'Big Dig' Closure Worries Boston Businesses
Businesses in the Boston area are growing increasingly concerned about how the partial closure of the city's main highway system -- and ensuing traffic nightmares -- will disrupt their businesses.
The Interstate 90 connector tunnel, which links two main highways and serves as a primary route to Logan International Airport, was closed indefinitely on July 10, when large concrete slabs fell from the ceiling and killed a motorist.
Since the accident, the Massachusetts Turnpike Authority's Central Artery Project, better known as the Big Dig, has undergone inspections, where hundreds of other potential construction flaws have already been discovered.
All vehicles have since been rerouted through Boston's notoriously curvy streets, while many motorists say they are terrified to use even the tunnels that remain open -- resulting in unprecedented traffic jams.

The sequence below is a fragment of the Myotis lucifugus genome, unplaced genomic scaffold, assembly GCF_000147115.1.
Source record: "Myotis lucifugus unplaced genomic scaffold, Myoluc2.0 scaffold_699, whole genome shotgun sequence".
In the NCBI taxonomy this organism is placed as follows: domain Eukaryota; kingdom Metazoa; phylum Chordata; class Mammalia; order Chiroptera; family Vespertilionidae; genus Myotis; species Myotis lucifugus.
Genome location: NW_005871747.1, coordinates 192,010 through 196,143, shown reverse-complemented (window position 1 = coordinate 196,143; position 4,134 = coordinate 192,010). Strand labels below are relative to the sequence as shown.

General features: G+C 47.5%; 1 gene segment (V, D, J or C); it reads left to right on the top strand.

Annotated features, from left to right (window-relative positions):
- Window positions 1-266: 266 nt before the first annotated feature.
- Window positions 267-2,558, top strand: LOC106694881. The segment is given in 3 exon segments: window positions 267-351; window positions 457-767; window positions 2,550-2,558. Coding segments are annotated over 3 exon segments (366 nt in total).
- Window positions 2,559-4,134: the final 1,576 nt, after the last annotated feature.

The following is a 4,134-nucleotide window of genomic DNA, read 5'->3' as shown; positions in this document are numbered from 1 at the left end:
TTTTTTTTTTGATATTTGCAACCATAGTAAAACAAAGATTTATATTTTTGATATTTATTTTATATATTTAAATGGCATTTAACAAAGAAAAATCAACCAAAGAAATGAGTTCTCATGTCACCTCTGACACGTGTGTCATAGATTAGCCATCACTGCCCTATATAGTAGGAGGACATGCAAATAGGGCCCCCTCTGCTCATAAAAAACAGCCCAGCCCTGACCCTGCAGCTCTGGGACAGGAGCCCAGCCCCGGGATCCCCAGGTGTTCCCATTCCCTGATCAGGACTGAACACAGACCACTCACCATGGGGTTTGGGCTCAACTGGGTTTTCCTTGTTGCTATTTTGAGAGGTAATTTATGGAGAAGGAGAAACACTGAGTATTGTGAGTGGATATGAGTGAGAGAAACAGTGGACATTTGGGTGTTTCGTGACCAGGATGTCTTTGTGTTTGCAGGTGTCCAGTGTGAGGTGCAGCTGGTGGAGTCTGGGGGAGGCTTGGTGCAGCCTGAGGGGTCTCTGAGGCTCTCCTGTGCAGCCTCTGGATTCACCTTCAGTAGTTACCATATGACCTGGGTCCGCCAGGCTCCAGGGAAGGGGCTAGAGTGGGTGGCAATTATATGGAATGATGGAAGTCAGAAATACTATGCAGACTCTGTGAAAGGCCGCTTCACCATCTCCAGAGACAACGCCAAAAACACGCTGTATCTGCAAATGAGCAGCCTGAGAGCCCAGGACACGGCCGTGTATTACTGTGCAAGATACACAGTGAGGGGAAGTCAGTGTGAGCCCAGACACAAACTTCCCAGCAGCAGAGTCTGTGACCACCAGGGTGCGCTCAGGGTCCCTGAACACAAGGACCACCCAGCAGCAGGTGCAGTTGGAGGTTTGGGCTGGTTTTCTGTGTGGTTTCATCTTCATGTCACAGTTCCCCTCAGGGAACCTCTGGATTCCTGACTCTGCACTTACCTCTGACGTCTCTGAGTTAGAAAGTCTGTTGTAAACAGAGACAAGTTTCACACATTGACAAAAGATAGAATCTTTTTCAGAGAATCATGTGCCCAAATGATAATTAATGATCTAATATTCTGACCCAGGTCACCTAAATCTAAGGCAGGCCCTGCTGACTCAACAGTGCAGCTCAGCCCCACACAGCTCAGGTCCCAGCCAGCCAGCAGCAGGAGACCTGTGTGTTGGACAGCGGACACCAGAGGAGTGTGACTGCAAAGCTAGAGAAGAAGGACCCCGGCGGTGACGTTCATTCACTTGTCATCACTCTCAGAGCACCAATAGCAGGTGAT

"We have 75 trucks on the road every day and our strategy is to avoid the critical areas, take side roads, and leave early," said Courtney Scott-Howard, director of marketing for Gentle Giant Moving, based in Somerville, Mass. "If this goes longer than a few weeks, we will definitely have to implement some sort of contingency plan."
For businesses that charge by the hour, ethical decisions are being made as to how to handle the additional time on the road.
"Right now, we are absorbing the costs and we are hoping for a very quick resolution," said Kristen Vasserot of QLS Limousine Service, based in Attleboro, Mass. "If this continues, it is going drain our revenue and hurt our bottom line."
Boston's busy summer tourism season has also taken a hit as a result of the closure. The city has added more subway trains to help meet rising rider demand.
"I am sure it has affected our business community," said Erin Murphy, director of communications for the Boston Chamber of Commerce. "What we are most concerned about is that the problems are going to be identified and fixed relatively quickly."